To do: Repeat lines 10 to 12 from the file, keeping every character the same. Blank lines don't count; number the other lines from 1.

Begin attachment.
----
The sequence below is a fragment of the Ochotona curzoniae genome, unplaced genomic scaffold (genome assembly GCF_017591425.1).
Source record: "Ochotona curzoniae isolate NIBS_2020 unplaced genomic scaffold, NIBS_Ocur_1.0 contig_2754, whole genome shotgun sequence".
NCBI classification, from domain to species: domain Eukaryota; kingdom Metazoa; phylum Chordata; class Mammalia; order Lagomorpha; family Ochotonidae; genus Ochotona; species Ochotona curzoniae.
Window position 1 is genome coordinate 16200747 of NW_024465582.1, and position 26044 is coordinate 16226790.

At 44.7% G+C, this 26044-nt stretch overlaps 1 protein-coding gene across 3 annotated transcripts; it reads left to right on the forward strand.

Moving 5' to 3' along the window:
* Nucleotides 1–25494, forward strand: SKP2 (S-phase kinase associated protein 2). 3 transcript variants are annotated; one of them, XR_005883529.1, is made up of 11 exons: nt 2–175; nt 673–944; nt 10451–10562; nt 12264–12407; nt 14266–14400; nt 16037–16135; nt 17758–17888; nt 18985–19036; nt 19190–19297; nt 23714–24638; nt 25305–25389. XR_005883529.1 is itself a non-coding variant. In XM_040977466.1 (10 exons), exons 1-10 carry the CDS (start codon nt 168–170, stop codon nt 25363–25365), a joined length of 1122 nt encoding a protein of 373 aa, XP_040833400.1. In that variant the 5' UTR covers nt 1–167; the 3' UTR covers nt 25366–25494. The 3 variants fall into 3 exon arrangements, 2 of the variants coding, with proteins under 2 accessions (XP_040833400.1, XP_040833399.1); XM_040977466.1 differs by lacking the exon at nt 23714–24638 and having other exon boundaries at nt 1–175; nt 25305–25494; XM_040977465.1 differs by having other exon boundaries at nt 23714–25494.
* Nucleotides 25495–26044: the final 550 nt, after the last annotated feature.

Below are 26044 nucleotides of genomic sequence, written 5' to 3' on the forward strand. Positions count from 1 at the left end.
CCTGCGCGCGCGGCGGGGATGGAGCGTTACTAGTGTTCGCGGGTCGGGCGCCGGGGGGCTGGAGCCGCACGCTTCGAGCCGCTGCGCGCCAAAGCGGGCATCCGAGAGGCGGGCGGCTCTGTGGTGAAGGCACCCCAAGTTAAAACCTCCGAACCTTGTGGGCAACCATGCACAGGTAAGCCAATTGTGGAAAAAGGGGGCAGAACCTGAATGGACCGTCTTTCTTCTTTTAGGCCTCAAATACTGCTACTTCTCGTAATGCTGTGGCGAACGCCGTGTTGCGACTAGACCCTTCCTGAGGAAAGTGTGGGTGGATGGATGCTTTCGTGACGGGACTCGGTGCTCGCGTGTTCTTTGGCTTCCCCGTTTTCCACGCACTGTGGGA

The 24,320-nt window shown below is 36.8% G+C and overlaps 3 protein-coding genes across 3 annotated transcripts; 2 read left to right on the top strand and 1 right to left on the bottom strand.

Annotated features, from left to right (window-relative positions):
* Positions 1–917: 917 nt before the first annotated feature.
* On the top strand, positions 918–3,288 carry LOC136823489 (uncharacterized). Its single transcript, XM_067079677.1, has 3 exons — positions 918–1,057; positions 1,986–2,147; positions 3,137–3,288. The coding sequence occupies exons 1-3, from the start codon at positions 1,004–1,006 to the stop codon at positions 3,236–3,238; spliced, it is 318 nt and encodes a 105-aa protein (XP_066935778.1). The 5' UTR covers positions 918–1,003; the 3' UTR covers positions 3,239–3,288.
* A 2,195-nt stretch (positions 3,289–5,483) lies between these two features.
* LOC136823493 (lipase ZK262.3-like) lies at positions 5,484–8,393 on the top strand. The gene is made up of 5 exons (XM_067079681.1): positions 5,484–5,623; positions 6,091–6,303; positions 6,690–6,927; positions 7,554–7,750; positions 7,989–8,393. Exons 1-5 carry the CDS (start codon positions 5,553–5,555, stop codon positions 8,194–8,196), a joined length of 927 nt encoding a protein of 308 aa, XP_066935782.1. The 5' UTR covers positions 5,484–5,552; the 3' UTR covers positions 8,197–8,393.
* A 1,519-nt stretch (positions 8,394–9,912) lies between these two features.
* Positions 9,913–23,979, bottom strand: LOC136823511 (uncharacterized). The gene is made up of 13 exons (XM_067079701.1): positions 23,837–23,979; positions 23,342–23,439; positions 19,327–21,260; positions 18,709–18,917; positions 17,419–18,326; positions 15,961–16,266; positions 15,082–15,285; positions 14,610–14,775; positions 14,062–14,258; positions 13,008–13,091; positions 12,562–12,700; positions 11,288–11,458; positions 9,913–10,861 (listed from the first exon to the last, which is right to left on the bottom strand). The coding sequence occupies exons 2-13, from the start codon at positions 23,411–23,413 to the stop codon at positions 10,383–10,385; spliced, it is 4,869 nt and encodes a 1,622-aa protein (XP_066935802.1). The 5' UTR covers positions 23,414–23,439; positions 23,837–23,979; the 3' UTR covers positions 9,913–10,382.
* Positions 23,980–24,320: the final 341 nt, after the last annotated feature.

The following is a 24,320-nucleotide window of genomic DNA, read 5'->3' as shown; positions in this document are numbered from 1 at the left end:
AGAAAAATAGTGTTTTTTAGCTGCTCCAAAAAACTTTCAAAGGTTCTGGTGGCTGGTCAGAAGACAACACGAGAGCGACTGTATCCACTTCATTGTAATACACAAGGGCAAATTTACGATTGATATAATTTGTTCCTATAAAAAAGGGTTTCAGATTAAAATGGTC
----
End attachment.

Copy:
CCTGCGCGCGCGGCGGGGATGGAGCGTTACTAGTGTTCGCGGGTCGGGCGCCGGGGGGCTGGAGCCGCACGCTTCGAGCCGCTGCGCGCCAAAGCGGGCATCCGAGAGGCGGGCGGCTCTGTGGTGAAGGCACCCCAAGTTAAAACCTCCGAACCTTGTGGGCAACCATGCACAGGTAAGCCAATTGTGGAAAAAGGGGGCAGAACCTGAATGGACCGTCTTTCTTCTTTTAGGCCTCAAATACTGCTACTTCTCGTAATGCTGTGGCGAACGCCGTGTTGCGACTAGACCCTTCCTGAGGAAAGTGTGGGTGGATGGATGCTTTCGTGACGGGACTCGGTGCTCGCGTGTTCTTTGGCTTCCCCGTTTTCCACGCACTGTGGGA

The 24,320-nt window shown below is 36.8% G+C and overlaps 3 protein-coding genes across 3 annotated transcripts; 2 read left to right on the top strand and 1 right to left on the bottom strand.

Annotated features, from left to right (window-relative positions):